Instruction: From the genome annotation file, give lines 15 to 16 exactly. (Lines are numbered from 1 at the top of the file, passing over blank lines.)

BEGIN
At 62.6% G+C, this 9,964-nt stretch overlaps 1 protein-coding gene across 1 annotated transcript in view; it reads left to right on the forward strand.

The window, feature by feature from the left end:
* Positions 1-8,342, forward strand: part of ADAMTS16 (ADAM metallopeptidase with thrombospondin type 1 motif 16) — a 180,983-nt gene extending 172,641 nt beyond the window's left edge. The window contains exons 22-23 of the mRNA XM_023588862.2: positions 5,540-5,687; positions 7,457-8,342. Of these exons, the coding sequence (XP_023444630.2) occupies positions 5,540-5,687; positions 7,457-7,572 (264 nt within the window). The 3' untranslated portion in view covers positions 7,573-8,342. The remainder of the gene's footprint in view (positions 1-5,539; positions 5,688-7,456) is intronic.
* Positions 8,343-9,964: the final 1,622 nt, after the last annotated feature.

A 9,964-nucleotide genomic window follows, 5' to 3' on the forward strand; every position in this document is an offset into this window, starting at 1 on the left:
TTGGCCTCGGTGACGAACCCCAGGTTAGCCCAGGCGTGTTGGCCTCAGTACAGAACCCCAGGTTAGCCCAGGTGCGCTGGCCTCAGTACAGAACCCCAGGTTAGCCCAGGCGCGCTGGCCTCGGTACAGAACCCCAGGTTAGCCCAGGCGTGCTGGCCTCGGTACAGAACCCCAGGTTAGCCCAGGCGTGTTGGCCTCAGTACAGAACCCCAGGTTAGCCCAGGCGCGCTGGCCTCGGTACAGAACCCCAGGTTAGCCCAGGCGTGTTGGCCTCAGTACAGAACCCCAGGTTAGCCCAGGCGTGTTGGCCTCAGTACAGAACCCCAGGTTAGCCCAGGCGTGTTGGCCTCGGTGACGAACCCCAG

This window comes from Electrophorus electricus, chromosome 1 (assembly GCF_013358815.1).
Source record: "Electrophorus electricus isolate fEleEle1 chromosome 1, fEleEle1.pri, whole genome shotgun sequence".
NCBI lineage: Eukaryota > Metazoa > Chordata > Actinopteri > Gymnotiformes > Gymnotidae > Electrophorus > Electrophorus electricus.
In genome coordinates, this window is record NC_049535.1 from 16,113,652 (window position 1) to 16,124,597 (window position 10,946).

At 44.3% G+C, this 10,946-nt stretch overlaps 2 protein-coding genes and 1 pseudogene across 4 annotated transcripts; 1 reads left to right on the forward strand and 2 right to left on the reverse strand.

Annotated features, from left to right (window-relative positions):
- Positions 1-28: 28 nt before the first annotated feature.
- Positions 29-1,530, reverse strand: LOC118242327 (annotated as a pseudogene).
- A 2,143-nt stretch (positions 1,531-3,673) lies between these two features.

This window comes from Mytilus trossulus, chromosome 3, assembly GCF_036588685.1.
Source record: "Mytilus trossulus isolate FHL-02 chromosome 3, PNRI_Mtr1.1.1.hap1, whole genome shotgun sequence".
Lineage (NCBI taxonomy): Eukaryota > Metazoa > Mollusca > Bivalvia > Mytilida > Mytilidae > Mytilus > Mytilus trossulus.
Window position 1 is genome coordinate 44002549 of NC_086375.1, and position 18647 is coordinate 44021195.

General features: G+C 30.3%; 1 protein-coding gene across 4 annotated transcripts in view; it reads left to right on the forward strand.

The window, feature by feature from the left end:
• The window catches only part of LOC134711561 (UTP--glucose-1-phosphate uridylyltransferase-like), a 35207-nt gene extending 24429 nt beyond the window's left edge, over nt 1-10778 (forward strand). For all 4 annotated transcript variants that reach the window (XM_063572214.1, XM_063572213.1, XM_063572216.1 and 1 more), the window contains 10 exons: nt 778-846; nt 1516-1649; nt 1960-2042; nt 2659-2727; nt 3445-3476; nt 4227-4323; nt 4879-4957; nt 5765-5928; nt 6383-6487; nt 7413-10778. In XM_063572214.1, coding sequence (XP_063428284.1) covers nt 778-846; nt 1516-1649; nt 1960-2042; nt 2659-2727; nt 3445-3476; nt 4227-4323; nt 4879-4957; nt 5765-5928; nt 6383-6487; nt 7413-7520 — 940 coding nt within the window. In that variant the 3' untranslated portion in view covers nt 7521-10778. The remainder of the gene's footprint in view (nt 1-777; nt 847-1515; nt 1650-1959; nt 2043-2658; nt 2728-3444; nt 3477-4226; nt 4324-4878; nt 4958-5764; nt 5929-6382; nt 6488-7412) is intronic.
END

- A 2,143-nt stretch (positions 1,531-3,673) lies between these two features.

This window comes from Mytilus trossulus, chromosome 3, assembly GCF_036588685.1.